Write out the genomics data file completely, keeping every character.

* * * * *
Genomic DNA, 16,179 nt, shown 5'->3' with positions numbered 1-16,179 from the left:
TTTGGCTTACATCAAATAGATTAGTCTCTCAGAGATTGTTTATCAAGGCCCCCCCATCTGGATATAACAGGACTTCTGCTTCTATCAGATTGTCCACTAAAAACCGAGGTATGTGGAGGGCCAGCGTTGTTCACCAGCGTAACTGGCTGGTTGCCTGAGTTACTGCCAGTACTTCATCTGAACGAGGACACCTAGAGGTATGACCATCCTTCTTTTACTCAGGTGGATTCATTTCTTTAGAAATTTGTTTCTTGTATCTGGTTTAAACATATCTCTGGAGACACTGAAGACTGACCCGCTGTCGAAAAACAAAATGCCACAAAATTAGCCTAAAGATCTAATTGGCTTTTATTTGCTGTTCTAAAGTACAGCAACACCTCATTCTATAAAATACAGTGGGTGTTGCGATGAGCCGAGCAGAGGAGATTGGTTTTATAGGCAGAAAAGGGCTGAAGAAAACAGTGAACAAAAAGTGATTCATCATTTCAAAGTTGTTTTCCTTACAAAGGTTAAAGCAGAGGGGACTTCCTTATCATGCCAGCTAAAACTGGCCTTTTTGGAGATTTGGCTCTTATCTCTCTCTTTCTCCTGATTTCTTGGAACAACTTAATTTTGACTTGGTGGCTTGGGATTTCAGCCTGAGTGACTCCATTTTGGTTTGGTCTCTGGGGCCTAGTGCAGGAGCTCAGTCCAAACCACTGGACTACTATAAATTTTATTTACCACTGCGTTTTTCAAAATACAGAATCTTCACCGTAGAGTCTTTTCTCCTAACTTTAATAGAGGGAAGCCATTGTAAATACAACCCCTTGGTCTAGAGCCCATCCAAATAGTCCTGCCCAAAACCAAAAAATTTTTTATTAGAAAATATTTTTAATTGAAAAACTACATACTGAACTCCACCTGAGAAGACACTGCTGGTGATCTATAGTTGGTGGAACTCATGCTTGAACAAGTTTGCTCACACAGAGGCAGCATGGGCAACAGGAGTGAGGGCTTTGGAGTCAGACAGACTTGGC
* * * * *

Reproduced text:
Genomic DNA, 16,179 nt, shown 5'->3' with positions numbered 1-16,179 from the left:
TTTGGCTTACATCAAATAGATTAGTCTCTCAGAGATTGTTTATCAAGGCCCCCCCATCTGGATATAACAGGACTTCTGCTTCTATCAGATTGTCCACTAAAAACCGAGGTATGTGGAGGGCCAGCGTTGTTCACCAGCGTAACTGGCTGGTTGCCTGAGTTACTGCCAGTACTTCATCTGAACGAGGACACCTAGAGGTATGACCATCCTTCTTTTACTCAGGTGGATTCATTTCTTTAGAAATTTGTTTCTTGTATCTGGTTTAAACATATCTCTGGAGACACTGAAGACTGACCCGCTGTCGAAAAACAAAATGCCACAAAATTAGCCTAAAGATCTAATTGGCTTTTATTTGCTGTTCTAAAGTACAGCAACACCTCATTCTATAAAATACAGTGGGTGTTGCGATGAGCCGAGCAGAGGAGATTGGTTTTATAGGCAGAAAAGGGCTGAAGAAAACAGTGAACAAAAAGTGATTCATCATTTCAAAGTTGTTTTCCTTACAAAGGTTAAAGCAGAGGGGACTTCCTTATCATGCCAGCTAAAACTGGCCTTTTTGGAGATTTGGCTCTTATCTCTCTCTTTCTCCTGATTTCTTGGAACAACTTAATTTTGACTTGGTGGCTTGGGATTTCAGCCTGAGTGACTCCATTTTGGTTTGGTCTCTGGGGCCTAGTGCAGGAGCTCAGTCCAAACCACTGGACTACTATAAATTTTATTTACCACTGCGTTTTTCAAAATACAGAATCTTCACCGTAGAGTCTTTTCTCCTAACTTTAATAGAGGGAAGCCATTGTAAATACAACCCCTTGGTCTAGAGCCCATCCAAATAGTCCTGCCCAAAACCAAAAAATTTTTTATTAGAAAATATTTTTAATTGAAAAACTACATACTGAACTCCACCTGAGAAGACACTGCTGGTGATCTATAGTTGGTGGAACTCATGCTTGAACAAGTTTGCTCACACAGAGGCAGCATGGGCAACAGGAGTGAGGGCTTTGGAGTCAGACAGACTTGGC